...and on and on!

I really like these obsessive, energetic little faces.  I stumbled across them in the Taubman Museum of Art in Roanoke Virginia.   Each tiny face is more important and less important than you'd suspect.

The individual faces are more important because each is different, and worthy of a look-- no Photoshop or AI here.   Mr. Perjovschi doesn't coast on autopilot-- he paid for each of those faces.  His variety was stunning, and his sustained intensity was a little freaky.    

 But at the same time, each individual face is less important than you'd think.   The tiny faces blur together to create a single design affect. 

After thousands and thousands of these obsessive faces, they tend to disintegrate into more abstract shapes-- lines gone crazy in a way slightly (but not totally) different from the craziness of the faces they echo.

I take my hat off to Mr. Perjovschi for the intensity of his vision, for the level of clean, honest work that he puts into it, and to the art museum in the small town of Roanoke, Virginia, for introducing me to his drawings.

Tuesday, September 12, 2023


 Another in a series about the strange doings at the intersection of art and love.

Jimmy Swinnerton

Jimmy Swinnerton's life was even zanier than the comic strips he created (including Sam and his Laugh, Professor Nix, Little Katy and her Uncle, Mount Ararat, Mr. Batch, Mr. Jack, Little Jimmy, Canyon Kiddies, The Daydreams of Danny Dawes, and Rocky Mason, Government Marshall.)  

Born in 1875, Swinnerton ran away from home at age 14 to join a traveling minstrel show.  He used blackface makeup as a disguise to elude his parents and the sheriff. 

Swinnerton led an adventurous life during the waning days of the wild west.  He rambled from job to job (and from bar fight to bar fight).  He drank heavily, gambled constantly, spent recklessly, and lied shamelessly.  These attributes made him irresistible to women.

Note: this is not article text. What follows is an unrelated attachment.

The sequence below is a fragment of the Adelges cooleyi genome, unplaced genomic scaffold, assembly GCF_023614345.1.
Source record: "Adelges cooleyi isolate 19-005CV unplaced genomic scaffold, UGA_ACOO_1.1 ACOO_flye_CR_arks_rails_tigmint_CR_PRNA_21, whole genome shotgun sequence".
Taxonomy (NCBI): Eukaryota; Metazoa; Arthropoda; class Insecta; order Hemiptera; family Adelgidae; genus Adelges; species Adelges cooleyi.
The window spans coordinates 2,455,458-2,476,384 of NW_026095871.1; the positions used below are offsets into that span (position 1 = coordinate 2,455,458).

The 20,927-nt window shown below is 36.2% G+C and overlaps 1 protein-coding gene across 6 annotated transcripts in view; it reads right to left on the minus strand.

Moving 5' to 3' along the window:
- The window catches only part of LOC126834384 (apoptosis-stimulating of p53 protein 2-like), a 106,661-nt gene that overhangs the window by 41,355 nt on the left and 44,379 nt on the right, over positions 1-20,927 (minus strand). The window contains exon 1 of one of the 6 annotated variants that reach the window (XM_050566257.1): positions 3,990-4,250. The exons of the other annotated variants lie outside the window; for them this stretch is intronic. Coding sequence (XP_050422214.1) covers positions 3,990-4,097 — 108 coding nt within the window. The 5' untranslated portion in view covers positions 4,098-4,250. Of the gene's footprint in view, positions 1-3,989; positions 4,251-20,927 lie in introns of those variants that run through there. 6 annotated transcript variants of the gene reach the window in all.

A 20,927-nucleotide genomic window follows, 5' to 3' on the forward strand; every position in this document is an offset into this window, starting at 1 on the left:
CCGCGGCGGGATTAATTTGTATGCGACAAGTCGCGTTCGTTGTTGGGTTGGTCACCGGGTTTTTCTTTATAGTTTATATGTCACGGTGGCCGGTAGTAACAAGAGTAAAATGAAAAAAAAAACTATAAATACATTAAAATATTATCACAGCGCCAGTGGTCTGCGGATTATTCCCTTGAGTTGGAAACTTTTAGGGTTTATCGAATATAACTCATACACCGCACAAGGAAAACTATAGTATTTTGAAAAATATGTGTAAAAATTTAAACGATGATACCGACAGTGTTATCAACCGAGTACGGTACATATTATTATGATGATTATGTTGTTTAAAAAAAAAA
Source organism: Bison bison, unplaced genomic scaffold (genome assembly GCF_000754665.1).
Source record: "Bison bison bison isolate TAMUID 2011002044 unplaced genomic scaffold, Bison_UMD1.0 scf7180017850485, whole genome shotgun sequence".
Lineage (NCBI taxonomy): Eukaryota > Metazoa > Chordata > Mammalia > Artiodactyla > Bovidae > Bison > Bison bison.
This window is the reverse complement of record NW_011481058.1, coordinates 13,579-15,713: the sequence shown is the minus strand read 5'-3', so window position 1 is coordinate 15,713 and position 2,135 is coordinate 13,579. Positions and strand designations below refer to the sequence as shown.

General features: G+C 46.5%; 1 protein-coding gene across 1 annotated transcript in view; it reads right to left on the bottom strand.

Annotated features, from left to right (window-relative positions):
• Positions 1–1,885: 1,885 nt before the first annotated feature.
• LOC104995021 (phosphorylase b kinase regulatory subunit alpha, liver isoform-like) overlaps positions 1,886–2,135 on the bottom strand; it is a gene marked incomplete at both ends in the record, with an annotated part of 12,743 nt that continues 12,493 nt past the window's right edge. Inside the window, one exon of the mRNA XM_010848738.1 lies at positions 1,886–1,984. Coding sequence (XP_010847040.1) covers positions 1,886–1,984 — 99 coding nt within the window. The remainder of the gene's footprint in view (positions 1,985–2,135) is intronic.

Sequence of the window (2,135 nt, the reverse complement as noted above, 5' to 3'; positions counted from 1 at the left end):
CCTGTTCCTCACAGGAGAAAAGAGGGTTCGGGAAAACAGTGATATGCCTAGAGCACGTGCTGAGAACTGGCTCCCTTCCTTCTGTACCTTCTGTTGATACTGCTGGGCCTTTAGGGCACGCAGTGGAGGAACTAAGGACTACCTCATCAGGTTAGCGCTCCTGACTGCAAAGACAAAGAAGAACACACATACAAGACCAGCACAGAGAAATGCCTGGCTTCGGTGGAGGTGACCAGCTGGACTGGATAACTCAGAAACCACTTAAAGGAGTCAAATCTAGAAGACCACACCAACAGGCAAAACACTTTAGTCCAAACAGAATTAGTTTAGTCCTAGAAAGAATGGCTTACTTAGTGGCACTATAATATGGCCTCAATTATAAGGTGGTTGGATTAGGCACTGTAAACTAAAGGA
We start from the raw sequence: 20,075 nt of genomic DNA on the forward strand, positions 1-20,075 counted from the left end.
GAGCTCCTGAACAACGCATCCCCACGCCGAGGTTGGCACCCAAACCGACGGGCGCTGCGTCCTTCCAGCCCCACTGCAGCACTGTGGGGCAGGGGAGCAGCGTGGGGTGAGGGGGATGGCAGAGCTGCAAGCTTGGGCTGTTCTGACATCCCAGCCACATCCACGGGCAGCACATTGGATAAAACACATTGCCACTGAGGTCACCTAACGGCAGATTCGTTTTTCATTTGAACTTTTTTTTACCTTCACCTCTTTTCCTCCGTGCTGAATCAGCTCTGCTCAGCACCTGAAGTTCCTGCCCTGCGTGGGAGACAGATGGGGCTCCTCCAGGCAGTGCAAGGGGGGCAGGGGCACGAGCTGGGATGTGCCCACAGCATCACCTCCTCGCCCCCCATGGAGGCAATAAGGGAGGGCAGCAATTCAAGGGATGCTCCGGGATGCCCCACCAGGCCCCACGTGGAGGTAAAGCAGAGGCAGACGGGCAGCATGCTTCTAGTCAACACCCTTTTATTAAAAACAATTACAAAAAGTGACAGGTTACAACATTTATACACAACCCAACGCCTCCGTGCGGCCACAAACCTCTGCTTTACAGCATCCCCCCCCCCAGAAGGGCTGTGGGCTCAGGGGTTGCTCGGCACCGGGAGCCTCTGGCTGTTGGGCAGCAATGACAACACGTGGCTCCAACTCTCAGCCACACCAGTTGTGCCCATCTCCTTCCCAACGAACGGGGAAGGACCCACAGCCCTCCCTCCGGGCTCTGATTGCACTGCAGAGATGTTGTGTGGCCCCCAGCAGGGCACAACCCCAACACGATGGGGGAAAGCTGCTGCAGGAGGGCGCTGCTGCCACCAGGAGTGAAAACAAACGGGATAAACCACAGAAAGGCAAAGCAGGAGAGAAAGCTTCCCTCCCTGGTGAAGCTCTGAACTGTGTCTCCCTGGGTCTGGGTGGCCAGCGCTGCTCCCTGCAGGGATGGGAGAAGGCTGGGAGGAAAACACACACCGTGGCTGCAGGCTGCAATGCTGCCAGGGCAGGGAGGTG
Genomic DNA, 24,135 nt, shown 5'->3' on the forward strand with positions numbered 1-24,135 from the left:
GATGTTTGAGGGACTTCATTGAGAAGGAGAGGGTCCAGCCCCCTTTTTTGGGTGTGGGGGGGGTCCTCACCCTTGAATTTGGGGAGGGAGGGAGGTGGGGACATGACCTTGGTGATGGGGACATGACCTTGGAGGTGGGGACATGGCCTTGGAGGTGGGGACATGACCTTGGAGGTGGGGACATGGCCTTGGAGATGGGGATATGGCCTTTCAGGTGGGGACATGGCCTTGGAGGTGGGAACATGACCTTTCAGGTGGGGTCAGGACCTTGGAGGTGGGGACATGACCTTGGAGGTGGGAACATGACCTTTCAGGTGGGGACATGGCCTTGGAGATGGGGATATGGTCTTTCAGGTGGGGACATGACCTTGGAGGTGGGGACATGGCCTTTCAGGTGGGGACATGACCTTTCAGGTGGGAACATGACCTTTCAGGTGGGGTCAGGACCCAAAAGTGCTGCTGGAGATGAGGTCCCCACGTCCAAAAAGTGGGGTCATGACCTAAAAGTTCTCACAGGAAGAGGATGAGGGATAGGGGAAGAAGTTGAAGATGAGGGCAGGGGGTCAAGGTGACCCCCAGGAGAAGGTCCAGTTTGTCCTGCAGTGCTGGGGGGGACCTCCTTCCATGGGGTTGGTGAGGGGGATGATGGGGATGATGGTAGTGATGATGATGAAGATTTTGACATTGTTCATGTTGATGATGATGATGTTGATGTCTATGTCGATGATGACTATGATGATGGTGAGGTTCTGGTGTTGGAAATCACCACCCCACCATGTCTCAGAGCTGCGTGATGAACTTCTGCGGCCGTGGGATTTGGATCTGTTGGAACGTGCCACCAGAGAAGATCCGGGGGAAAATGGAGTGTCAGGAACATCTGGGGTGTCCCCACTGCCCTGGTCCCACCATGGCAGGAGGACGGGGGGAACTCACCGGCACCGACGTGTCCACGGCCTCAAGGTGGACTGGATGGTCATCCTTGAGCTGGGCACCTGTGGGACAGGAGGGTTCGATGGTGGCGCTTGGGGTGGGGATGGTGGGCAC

Depending on how we count, Swinnerton had somewhere between four and six wives. His biographer claimed that Swinnerton also “had a lady friend hiding behind every sagebrush on the desert," but let's confine ourselves to his wives.  Here's the scorecard:

  • Swinnerton's first wife was Thalia Treadwell, a glamorous San Francisco heiress. They married under mysterious circumstances; when friends asked for details, Swinnerton would only say, “the marriage took place between [San Francisco and New York] but I can’t tell you the place nor date for legal reasons.”  The couple quarreled bitterly, and Thalia abandoned her new husband and went to Japan. 
  • Swinnerton next married Harriet Hacker after a whirlwind courtship. Harriet was beautiful but she “enjoyed the night scene“ a little too much, going out to the clubs and sometimes not returning for days. When Swinnerton contracted tuberculosis he asked Harriet to move to the desert for his health, but she refused, citing the shortage of nightclubs in the desert.
  • Although still legally married to Harriet, Swinnerton moved to the desert alone.  There he quickly found a new girlfriend, Espie Castle.   The 1910 US census reports that Jimmy married Espie (which would've made him a bigamist) but in response to questions, he was evasive about their status. When Espie had a religious conversion and asked Swinnerton to join her in pious living, he quickly left.